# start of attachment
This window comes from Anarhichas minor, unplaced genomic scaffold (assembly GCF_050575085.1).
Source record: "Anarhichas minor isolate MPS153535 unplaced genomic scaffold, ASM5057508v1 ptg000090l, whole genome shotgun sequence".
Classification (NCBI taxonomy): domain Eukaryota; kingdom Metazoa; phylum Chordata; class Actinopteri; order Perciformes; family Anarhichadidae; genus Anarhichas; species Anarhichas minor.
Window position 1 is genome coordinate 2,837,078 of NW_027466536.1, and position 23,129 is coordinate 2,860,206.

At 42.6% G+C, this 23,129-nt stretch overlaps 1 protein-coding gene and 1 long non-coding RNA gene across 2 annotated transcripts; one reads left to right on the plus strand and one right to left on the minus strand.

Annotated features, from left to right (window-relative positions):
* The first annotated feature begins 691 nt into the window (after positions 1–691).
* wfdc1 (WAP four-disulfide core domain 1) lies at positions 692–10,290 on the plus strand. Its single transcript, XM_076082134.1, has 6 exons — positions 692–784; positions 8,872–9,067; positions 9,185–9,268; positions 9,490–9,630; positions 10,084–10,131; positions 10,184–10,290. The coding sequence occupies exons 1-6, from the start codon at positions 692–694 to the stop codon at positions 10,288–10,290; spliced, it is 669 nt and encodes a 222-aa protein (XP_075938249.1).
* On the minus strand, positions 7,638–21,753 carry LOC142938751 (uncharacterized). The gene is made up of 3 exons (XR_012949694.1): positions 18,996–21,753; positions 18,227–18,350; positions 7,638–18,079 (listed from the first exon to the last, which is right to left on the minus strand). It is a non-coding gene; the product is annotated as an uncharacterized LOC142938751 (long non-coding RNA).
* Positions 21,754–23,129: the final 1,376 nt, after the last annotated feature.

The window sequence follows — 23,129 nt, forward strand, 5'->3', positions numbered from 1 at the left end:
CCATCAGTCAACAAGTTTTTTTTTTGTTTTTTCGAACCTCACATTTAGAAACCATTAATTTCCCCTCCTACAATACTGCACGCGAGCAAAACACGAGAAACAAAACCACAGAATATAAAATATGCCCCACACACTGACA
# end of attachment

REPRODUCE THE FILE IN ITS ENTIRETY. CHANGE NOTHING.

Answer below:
This window comes from Anarhichas minor, unplaced genomic scaffold (assembly GCF_050575085.1).
Source record: "Anarhichas minor isolate MPS153535 unplaced genomic scaffold, ASM5057508v1 ptg000090l, whole genome shotgun sequence".
Classification (NCBI taxonomy): domain Eukaryota; kingdom Metazoa; phylum Chordata; class Actinopteri; order Perciformes; family Anarhichadidae; genus Anarhichas; species Anarhichas minor.
Window position 1 is genome coordinate 2,837,078 of NW_027466536.1, and position 23,129 is coordinate 2,860,206.

At 42.6% G+C, this 23,129-nt stretch overlaps 1 protein-coding gene and 1 long non-coding RNA gene across 2 annotated transcripts; one reads left to right on the plus strand and one right to left on the minus strand.

Annotated features, from left to right (window-relative positions):
* The first annotated feature begins 691 nt into the window (after positions 1–691).
* wfdc1 (WAP four-disulfide core domain 1) lies at positions 692–10,290 on the plus strand. Its single transcript, XM_076082134.1, has 6 exons — positions 692–784; positions 8,872–9,067; positions 9,185–9,268; positions 9,490–9,630; positions 10,084–10,131; positions 10,184–10,290. The coding sequence occupies exons 1-6, from the start codon at positions 692–694 to the stop codon at positions 10,288–10,290; spliced, it is 669 nt and encodes a 222-aa protein (XP_075938249.1).
* On the minus strand, positions 7,638–21,753 carry LOC142938751 (uncharacterized). The gene is made up of 3 exons (XR_012949694.1): positions 18,996–21,753; positions 18,227–18,350; positions 7,638–18,079 (listed from the first exon to the last, which is right to left on the minus strand). It is a non-coding gene; the product is annotated as an uncharacterized LOC142938751 (long non-coding RNA).
* Positions 21,754–23,129: the final 1,376 nt, after the last annotated feature.

The window sequence follows — 23,129 nt, forward strand, 5'->3', positions numbered from 1 at the left end:
CCATCAGTCAACAAGTTTTTTTTTTGTTTTTTCGAACCTCACATTTAGAAACCATTAATTTCCCCTCCTACAATACTGCACGCGAGCAAAACACGAGAAACAAAACCACAGAATATAAAATATGCCCCACACACTGACA